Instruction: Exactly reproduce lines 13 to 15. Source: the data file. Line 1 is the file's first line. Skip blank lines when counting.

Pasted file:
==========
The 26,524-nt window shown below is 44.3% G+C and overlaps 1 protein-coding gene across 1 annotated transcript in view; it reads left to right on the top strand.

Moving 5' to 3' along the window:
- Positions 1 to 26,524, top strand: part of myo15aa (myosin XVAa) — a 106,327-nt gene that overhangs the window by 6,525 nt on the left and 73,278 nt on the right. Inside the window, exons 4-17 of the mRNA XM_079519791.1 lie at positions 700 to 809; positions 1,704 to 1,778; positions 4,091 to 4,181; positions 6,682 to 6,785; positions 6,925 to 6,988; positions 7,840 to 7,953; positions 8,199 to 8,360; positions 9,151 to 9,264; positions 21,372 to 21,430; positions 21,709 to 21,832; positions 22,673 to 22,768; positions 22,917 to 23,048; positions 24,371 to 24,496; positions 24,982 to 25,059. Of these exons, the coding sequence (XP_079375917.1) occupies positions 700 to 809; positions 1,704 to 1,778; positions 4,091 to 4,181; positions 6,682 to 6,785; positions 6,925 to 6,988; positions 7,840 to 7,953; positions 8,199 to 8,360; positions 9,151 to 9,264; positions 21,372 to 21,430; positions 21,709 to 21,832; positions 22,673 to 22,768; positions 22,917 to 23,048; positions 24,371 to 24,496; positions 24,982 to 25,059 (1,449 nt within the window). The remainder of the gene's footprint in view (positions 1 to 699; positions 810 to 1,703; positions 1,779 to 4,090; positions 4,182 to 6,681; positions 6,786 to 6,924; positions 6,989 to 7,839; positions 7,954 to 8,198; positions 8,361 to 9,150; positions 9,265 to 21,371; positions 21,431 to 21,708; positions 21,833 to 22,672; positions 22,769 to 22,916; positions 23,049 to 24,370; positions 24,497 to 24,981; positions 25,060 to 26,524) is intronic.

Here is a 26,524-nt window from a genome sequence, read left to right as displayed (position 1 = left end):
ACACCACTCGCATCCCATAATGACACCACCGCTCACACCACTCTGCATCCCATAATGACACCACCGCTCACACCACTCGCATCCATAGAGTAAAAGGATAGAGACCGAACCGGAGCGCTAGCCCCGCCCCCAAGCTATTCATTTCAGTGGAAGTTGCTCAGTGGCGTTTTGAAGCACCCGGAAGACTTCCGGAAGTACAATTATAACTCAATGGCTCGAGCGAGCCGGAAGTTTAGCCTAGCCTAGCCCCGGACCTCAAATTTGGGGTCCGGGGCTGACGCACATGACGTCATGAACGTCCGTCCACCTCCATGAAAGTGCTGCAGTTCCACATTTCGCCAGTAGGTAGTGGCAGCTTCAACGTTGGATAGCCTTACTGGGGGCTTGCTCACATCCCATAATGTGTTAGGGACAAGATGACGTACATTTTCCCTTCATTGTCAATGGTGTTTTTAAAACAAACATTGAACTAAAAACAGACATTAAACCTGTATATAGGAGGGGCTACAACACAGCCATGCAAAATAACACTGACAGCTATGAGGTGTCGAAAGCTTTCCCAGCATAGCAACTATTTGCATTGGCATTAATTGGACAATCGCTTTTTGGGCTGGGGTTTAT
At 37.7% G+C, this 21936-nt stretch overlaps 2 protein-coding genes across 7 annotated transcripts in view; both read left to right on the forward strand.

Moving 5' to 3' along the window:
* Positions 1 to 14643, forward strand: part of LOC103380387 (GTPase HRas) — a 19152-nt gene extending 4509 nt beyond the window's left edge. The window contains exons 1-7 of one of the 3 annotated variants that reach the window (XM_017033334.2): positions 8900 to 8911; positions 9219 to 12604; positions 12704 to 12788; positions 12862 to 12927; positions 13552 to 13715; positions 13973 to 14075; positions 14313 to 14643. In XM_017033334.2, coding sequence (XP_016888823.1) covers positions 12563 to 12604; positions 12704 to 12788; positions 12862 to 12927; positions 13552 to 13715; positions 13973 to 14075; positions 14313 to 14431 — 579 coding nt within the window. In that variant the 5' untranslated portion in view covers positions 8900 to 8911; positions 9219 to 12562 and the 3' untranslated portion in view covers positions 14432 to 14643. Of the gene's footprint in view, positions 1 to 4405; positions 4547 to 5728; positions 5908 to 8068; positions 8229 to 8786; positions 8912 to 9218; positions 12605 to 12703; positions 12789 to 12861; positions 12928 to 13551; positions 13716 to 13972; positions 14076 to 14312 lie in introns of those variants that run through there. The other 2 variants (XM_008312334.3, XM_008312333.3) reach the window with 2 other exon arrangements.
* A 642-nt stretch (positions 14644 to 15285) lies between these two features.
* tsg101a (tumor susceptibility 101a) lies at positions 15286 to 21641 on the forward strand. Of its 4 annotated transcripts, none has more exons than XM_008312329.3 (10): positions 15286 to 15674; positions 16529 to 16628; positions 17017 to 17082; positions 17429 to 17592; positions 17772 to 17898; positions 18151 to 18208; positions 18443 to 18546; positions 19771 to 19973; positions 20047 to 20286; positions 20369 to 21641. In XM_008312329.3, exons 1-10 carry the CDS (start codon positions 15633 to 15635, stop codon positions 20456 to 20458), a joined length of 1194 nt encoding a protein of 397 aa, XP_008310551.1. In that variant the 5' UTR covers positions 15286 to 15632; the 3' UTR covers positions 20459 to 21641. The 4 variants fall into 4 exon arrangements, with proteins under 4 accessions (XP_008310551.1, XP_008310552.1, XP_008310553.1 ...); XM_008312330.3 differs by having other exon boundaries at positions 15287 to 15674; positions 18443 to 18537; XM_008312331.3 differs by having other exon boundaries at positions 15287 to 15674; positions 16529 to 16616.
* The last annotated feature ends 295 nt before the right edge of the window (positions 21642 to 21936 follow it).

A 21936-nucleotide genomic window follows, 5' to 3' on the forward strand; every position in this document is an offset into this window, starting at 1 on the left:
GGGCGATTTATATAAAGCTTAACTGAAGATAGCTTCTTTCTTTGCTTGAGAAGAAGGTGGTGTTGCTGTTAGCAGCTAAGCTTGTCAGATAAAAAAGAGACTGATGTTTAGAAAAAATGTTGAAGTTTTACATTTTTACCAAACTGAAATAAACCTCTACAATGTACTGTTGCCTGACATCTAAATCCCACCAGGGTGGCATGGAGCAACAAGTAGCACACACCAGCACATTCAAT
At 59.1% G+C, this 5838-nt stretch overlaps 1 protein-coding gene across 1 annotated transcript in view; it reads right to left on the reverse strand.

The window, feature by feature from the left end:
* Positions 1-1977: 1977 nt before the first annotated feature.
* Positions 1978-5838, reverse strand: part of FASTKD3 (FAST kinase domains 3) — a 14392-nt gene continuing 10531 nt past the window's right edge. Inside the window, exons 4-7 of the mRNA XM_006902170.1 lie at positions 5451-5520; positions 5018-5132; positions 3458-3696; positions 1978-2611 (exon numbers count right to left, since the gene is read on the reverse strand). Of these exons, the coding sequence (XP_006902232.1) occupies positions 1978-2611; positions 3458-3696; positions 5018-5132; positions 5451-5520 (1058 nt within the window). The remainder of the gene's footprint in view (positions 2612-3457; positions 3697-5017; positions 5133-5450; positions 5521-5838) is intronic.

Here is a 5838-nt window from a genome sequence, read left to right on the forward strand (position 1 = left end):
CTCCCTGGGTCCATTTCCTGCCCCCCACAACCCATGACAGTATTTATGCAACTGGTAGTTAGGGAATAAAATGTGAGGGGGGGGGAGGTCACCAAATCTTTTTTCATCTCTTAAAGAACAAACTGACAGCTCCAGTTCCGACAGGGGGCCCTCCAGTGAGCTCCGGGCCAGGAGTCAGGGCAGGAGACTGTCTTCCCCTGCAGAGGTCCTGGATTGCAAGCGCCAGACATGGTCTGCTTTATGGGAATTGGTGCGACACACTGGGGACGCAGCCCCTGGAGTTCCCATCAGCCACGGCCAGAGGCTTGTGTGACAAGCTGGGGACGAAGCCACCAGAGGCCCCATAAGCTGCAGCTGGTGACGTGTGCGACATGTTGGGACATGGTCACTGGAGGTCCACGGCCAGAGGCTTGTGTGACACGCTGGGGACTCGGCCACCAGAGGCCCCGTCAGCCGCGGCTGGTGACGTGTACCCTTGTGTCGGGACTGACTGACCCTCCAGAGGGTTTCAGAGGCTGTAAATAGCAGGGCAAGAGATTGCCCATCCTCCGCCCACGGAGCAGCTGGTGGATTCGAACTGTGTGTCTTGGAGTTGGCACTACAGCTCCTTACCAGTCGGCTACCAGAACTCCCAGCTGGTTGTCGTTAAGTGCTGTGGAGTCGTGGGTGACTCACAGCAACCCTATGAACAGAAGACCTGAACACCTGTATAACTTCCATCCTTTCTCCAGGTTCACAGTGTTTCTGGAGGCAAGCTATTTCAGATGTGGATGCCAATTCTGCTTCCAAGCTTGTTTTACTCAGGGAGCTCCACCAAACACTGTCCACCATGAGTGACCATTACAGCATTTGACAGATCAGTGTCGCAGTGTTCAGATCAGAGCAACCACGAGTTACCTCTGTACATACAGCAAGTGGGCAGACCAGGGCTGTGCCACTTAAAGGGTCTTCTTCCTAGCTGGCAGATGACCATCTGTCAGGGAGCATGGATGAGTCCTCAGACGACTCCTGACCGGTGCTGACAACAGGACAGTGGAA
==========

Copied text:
GGGCGATTTATATAAAGCTTAACTGAAGATAGCTTCTTTCTTTGCTTGAGAAGAAGGTGGTGTTGCTGTTAGCAGCTAAGCTTGTCAGATAAAAAAGAGACTGATGTTTAGAAAAAATGTTGAAGTTTTACATTTTTACCAAACTGAAATAAACCTCTACAATGTACTGTTGCCTGACATCTAAATCCCACCAGGGTGGCATGGAGCAACAAGTAGCACACACCAGCACATTCAAT
At 59.1% G+C, this 5838-nt stretch overlaps 1 protein-coding gene across 1 annotated transcript in view; it reads right to left on the reverse strand.

The window, feature by feature from the left end: